DHAHRAN: Music lovers in Dhahran had three opportunities to experience a fusion of sounds when Amsterdam’s Amstel Quartet — self-described as “the most colorful saxophone quartet in the world” — joined Moroccan singer Anass Habib on stage at the King Abdulaziz Center for World Culture.
“Stories of the Soul,” which had its final showing at Ithra on Aug. 26, has been a sonic exploration rooted in the revival of classic Arabic songs — and with a jazzy twist. A member of the quartet said at the start of the show: “We are thrilled to be at Ithra tonight, on our first tour in Saudi Arabia.
“We really love it here; thank you so much for your hospitality. This project is quite unusual, the combination of four saxophones and a Moroccan singer to play Arabic music. I don’t think it has ever been done before.”
The quartet’s journey weaving sounds to Arabic vocals began about five years ago when they listened to a song by Umm Kulthum — which is why they decided to start the show with her “Al-Nil” classic.
During a 26-year career, the award-winning saxophone quartet has made a habit of collaborating with composers from around the world. The musicians’ versatility has been key in communicating a wide range of styles as they have connected to audiences in a variety of genres, and languages.
Habib, the 43-year-old classically-trained singer from Fez, Morocco, typically sings in Arabic, Aramaic and Greek, but chose only Arabic songs for the show.
Habib introduced himself to the audience, and said: “I’m very happy to be here this evening with all of you in this journey with the songs (that are) pillars of Arabic music. “If you know the song and you want to sing along or to clap, feel free to do that.”
Although he gave the crowd full permission to join in, only a few hushed voices were audible for the first songs and applause was reserved until after the song was complete.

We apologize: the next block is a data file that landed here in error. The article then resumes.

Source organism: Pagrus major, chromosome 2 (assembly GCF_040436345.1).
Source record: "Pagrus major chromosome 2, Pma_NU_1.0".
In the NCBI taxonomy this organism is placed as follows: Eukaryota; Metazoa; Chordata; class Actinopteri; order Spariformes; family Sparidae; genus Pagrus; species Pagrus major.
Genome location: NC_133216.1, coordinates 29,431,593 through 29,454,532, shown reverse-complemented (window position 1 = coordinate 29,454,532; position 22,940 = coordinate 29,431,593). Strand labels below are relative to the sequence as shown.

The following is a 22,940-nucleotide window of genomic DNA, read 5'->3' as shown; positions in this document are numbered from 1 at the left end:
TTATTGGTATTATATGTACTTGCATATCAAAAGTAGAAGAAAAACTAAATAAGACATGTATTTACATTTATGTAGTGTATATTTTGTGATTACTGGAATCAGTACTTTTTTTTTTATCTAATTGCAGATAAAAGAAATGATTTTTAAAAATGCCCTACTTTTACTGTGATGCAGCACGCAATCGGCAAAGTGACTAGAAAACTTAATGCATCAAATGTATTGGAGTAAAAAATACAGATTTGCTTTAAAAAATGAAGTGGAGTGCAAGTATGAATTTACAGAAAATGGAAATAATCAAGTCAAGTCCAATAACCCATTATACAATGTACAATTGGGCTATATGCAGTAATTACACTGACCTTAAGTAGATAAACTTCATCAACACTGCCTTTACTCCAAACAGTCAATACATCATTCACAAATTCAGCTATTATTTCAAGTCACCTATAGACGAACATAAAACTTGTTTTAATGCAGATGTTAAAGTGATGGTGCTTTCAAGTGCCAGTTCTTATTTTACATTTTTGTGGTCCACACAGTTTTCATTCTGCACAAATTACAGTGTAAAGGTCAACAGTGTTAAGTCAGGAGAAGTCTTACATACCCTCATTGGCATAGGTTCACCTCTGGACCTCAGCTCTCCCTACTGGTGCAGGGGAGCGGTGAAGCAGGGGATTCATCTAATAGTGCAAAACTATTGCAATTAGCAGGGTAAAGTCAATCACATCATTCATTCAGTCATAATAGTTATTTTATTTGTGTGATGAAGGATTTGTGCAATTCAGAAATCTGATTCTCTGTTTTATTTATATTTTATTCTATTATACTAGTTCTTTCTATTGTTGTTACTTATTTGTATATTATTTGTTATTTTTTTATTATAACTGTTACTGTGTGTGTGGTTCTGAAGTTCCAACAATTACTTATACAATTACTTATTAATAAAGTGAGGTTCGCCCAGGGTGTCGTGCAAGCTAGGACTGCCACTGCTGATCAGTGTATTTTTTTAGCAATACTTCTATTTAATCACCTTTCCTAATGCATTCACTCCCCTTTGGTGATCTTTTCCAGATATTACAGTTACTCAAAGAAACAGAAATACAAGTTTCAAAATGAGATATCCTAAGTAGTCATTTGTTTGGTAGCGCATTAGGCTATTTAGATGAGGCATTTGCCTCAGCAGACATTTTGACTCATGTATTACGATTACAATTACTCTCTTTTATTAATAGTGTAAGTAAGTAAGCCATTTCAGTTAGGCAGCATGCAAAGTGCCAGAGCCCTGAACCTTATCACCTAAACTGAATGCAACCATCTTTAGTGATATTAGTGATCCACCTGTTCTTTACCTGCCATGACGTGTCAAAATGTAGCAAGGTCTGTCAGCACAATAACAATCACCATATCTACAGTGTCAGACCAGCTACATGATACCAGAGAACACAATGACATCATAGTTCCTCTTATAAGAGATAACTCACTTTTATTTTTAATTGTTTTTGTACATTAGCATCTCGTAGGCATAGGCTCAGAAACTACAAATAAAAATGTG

However, when Habib started singing Saudi Mohammed Abdu’s “Al-Amaken” in the middle of the set, the crowd found its voice and joined in.
The performers also played favorites from Sayid Darwish, Layla Mourad, Mahmoud Sobyh and Rabih Abou-Khalil. They also featured some Philip Glass and Abdelrahim Al-Masloub, and Fairuz, the “Cedar of Lebanon.”
The Dutch ensemble comprised Vitaly Vatulya on soprano saxophone, Olivier Sliepen on alto sax, Bas Apswoude on tenor saxophone and Harry Cherrin on baritone. The group originally met in 1997 after a tour with the National Youth Orchestra.
The repetitive notes that kept playing on loop almost put the audience in a sort of trance, while Habib’s vocals provided the main feature.
After the 11th and final song of the set, the crowd wanted more. A lone voice shouted “One more, one more” and Habib cheerfully huddled with the quartet to discuss what they could play next. They did two more songs, to the pure delight of the receptive fans who cheered through the entirety of the encore. At times, it turned into an impromptu singalong. Habib ended the show by saying he was humbled by the passionate reception from the enthusiastic audience, and while it was his first trip to Saudi, it surely will not be his last.